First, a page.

In This Article Expand or collapse the "in this article" section Latinos and Health Policy

  • Introduction
  • Foundational and Contextual Materials
  • The Contemporary Experience and Impacts of Health Policy on Latinos
  • Latino Public Opinion Related to Health Care and Health Policy
  • Health Policy Sub-Issues of Particular Relevance to Latinos or Segments of the Latino Population
  • The Discourse, Communication, and Meaning of Health Policy
  • Structure and Policy as Determinants of Latino Health
  • Intersections between Health and Immigration Policy

Latino Studies Latinos and Health Policy
Amy Cabrera Rasmussen
  • LAST REVIEWED: 25 March 2020
  • LAST MODIFIED: 25 March 2020
  • DOI: 10.1093/obo/9780199913701-0144


Latinos make up a large and growing segment of the US population, while also having lower rates of health insurance coverage than other racial and ethnic groups within the US context. The 2010 Patient Protection and Affordable Care Act and, in particular, the ACA’s Medicaid expansion significantly altered the policy terrain in practical and research terms. Estimates are that, as of 2017, as many as four million non-elderly Latinos gained insurance coverage who did not have it prior to the policy’s enactment. Yet Latinos remain least likely to be covered by private insurance, and many are ineligible for government health subsidies or programs due to their residence in states that did not participate in the expansion of Medicaid, as well as the status of a segment of this population that is undocumented. Such data also shows that Hispanic youth are more likely to lack coverage compared to their peers. Despite much discussion and debate about a Latino epidemiological paradox, there are also significant health inequities experienced among Latinos in regard to specific health issues, such as HIV diagnoses, being less likely to have a usual source of care, or living in a household that is food insecure. In addition, because the Latino population is heterogeneous in many ways, ranging from national origin, immigrant status, economics, educational attainment, and more, it is often difficult to speak in sweeping generalizations about Latinos’ views and experiences with health care and health policy. Race, ethnicity, and interlinked notions of deservingness figure prominently in contemporary debates about health reform measures. And Latinos, especially via the frequent conflation of Latinos with immigrants, have often taken center stage in these discussions among policymaking elites and the broader public alike. The intersections of these various factors mean that Latinos’ health and well-being are impacted significantly by health policy making: what happens in national health policy matters to the Latino community. Additionally, while Latinos live in every state in the nation, Latinos’ concentration in states such as California, Texas, New Mexico, New York, and Florida mean that state-level policy actions can also have a significant impact on coverage rates and outcomes. Health policy is also affected by Latinos: images and narratives of the Latino community, and especially its immigrant segments, can shape the broader health policy terrain. The materials in this bibliography tend toward the contemporary moment and recent publications; the reader will note that while a piece may be situated in one substantive category, many of the materials also have clear utility to several of the other substantive sections. I would like to acknowledge the substantial contributions to the project of Noelle A. Chin for her work assisting me in gathering the relevant research literature.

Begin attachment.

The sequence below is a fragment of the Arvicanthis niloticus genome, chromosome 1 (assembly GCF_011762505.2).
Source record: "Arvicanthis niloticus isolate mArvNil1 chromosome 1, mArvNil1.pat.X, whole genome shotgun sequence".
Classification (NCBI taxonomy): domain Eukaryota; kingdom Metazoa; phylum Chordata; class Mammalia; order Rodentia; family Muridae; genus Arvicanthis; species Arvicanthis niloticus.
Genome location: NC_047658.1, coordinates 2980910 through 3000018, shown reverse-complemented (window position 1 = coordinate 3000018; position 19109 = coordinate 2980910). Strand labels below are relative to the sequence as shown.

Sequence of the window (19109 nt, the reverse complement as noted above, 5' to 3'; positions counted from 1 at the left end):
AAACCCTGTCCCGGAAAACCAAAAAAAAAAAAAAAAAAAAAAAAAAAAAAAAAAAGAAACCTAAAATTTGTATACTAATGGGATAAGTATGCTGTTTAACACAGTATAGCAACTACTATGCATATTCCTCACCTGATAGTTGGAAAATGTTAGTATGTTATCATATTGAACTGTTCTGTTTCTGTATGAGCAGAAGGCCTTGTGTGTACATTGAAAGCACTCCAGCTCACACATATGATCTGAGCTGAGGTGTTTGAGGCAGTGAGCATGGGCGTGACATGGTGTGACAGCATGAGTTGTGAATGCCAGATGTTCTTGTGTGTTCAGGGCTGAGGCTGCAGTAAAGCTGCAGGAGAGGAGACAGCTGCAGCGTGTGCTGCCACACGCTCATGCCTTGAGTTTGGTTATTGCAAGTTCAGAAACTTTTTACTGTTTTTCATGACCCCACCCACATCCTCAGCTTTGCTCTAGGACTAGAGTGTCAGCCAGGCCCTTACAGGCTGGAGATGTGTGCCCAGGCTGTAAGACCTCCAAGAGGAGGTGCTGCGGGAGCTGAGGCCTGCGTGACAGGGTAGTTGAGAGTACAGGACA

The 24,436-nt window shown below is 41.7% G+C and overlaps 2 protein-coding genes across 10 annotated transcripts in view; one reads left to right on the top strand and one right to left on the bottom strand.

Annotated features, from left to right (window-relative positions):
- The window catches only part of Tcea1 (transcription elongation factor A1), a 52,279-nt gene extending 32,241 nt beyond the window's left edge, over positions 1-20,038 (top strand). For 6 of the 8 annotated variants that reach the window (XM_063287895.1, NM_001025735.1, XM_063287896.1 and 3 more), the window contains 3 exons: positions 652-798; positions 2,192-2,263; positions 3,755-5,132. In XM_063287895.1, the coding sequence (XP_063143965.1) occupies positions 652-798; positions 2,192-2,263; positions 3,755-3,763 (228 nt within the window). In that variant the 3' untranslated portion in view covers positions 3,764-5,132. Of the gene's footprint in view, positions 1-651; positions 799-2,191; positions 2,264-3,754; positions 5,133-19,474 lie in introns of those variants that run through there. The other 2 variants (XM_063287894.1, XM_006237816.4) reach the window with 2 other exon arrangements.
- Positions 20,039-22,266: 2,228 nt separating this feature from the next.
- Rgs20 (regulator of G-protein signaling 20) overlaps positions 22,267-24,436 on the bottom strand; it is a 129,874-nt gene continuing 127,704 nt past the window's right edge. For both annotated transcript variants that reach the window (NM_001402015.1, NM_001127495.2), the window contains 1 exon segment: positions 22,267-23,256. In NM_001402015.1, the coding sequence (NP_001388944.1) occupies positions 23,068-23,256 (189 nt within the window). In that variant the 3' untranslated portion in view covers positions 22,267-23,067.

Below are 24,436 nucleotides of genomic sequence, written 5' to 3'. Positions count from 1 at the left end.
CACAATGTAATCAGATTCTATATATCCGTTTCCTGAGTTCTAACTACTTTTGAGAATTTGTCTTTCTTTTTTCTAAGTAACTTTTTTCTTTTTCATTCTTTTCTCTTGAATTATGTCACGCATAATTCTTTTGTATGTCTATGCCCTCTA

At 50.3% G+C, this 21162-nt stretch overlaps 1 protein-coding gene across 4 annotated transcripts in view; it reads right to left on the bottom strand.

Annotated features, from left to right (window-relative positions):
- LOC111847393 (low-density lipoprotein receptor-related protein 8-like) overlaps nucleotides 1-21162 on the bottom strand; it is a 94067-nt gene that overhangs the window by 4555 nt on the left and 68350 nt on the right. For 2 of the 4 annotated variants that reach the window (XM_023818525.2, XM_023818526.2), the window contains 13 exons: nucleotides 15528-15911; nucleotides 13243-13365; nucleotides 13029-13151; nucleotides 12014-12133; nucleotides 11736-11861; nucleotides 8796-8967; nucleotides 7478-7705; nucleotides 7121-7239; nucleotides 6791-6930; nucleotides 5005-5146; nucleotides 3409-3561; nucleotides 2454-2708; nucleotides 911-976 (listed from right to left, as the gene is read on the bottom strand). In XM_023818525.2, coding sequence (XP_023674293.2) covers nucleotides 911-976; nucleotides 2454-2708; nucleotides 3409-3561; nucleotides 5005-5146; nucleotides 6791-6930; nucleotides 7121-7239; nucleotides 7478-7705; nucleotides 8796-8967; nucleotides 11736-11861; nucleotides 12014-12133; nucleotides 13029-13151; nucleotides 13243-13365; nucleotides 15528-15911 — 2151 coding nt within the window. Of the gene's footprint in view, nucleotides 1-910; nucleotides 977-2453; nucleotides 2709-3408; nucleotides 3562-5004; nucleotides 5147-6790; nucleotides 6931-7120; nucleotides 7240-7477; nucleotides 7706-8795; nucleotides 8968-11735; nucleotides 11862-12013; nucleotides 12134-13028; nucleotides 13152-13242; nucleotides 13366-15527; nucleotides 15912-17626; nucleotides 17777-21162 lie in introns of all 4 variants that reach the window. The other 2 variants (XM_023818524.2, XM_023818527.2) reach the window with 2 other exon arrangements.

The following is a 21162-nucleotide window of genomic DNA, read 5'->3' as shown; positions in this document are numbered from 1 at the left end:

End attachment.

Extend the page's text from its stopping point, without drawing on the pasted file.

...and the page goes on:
Foundational and Contextual Materials